There has been substantial progress in reducing the cost of generation from wind and solar which has produced a false optimism among clean energy advocates that envisage a 100% clean energy world by 2050. When we are only adding a small amount of intermittent clean energy the additional costs are easy to ignore. However as I pointed out in recent blog posts, as the amount of intermittent clean energy added rises, the cost of electricity also rises for very predictable capacity factor reduction reasons. This is solid real world data from Germany and California.
So we have real world data on stagnant investment and real data on rising cost impediments to large scale intermittent clean energy deployment. The optimism of the potential for 100% renewables is sustained by theoretical academic models and simulations. In simulations there is a wide latitude for assumptions all of which may seem technically plausible but lack verification of practicality and defined paths to deployment at scale. One of the most elaborate of these models comes from Mark Jacobsen et al at Stanford. They recently released an update “Impacts of Green New Deal Energy Plans on Grid Stability, Costs, Jobs, Health, and Climate in 143 Countries”.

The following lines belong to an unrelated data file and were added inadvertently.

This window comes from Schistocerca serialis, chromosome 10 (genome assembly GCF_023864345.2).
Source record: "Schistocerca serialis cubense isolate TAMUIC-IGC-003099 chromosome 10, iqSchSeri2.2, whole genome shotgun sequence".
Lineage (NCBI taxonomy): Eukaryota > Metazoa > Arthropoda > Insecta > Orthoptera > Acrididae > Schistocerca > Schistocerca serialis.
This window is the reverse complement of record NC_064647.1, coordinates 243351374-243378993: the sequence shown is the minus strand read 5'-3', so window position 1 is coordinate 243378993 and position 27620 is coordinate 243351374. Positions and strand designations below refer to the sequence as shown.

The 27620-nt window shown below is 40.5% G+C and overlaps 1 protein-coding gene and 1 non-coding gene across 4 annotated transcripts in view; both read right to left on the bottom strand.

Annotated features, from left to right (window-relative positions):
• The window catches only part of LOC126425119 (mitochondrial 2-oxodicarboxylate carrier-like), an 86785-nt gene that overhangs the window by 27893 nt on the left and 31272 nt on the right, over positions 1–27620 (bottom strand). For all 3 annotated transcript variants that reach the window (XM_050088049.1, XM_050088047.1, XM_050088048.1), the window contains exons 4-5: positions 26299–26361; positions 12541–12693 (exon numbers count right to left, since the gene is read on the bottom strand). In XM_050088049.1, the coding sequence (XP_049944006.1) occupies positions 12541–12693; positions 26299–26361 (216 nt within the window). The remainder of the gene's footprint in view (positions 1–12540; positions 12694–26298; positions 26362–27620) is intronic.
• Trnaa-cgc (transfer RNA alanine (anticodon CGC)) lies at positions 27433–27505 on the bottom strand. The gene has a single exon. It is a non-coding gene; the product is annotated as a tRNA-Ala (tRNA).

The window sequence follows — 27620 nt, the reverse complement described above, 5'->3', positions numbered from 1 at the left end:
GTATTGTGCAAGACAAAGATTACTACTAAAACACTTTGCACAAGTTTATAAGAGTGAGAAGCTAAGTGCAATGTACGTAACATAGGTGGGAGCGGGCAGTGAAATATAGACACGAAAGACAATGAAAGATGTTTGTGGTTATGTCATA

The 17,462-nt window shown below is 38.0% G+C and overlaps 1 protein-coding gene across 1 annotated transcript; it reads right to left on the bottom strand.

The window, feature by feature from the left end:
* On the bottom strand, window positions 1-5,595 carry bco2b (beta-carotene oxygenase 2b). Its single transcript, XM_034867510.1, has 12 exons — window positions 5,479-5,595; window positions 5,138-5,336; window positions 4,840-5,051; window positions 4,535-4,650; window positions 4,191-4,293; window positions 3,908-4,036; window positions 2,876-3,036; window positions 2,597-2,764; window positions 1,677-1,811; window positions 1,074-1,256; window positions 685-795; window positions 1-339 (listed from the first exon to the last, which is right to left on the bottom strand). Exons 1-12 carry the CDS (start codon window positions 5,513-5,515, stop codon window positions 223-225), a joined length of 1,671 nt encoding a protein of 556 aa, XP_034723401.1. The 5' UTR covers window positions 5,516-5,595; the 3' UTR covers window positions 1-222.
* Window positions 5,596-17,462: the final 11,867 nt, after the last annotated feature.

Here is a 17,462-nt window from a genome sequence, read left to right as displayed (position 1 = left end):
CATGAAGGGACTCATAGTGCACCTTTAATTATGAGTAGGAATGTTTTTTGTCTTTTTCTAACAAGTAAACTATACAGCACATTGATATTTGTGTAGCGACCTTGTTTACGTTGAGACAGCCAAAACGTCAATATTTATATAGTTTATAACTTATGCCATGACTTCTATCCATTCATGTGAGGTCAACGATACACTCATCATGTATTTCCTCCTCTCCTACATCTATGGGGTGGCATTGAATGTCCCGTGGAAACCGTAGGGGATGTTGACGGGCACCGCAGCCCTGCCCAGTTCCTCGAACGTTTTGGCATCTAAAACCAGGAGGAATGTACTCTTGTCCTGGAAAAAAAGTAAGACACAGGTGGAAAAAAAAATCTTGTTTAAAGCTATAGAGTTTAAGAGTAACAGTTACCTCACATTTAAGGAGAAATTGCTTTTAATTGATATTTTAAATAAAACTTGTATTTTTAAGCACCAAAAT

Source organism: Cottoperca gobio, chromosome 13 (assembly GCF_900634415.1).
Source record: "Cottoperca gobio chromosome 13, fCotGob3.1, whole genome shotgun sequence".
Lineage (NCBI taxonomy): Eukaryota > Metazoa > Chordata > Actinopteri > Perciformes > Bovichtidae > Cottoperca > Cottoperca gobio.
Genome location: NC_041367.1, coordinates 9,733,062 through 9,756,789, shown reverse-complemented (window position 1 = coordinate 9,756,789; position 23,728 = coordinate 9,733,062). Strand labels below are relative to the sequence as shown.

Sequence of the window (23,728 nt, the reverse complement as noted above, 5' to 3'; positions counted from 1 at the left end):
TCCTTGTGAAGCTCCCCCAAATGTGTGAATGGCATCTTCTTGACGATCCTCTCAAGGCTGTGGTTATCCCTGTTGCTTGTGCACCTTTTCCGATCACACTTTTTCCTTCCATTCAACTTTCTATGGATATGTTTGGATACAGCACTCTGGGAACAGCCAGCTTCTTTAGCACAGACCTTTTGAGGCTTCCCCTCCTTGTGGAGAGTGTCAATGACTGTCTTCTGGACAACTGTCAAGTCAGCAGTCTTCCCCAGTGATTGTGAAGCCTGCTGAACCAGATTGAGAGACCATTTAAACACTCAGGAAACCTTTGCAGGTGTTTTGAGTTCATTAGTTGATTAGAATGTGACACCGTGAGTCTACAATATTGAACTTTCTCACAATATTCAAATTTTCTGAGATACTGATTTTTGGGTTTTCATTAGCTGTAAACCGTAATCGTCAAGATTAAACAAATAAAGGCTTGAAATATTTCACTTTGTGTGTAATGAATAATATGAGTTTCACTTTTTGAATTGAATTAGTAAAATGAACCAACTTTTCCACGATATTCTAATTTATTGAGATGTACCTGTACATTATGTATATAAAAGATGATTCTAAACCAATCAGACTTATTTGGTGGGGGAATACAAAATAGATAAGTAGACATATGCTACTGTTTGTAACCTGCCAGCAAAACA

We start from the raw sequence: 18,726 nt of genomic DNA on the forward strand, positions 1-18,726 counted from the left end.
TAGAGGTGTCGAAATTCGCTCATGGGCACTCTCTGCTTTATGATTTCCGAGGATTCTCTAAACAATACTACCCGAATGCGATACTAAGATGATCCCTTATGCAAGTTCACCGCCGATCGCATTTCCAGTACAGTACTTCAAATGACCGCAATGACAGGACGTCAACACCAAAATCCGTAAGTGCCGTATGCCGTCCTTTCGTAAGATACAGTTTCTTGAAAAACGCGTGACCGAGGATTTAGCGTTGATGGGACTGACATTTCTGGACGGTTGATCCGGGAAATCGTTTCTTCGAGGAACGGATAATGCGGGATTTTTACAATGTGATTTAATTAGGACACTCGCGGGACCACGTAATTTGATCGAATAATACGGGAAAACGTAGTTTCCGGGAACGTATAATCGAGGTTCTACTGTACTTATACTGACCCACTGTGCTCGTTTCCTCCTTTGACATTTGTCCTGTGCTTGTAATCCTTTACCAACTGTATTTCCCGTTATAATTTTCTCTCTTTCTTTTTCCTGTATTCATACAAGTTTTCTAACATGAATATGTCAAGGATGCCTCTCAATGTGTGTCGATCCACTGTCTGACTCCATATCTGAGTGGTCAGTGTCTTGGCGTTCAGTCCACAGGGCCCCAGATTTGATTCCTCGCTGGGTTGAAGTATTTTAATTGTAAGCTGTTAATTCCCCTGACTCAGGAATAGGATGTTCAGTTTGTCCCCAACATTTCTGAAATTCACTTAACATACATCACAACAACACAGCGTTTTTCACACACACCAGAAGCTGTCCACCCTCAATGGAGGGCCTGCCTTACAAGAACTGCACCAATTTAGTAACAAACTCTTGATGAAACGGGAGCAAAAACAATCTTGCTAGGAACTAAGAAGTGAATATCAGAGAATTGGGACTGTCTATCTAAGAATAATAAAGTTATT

This report is full of data and inspires confidence in its vision. This is the curse of clean energy: the promise of light at the end of the tunnel and a brave new world opening up. Unfortunately the stagnant investment and real electricity price data do not match the vision.
A Stratosolar solution does not require the myriad of complex adaptations to make intermittency practical that are used in these models. It has one big risk factor to demonstrate practicality. How long must we continue down a path that is demonstrably failing before we explore alternatives that can be proven cheaply and if proven can deliver limitless cheap clean energy.
By Edmund Kelly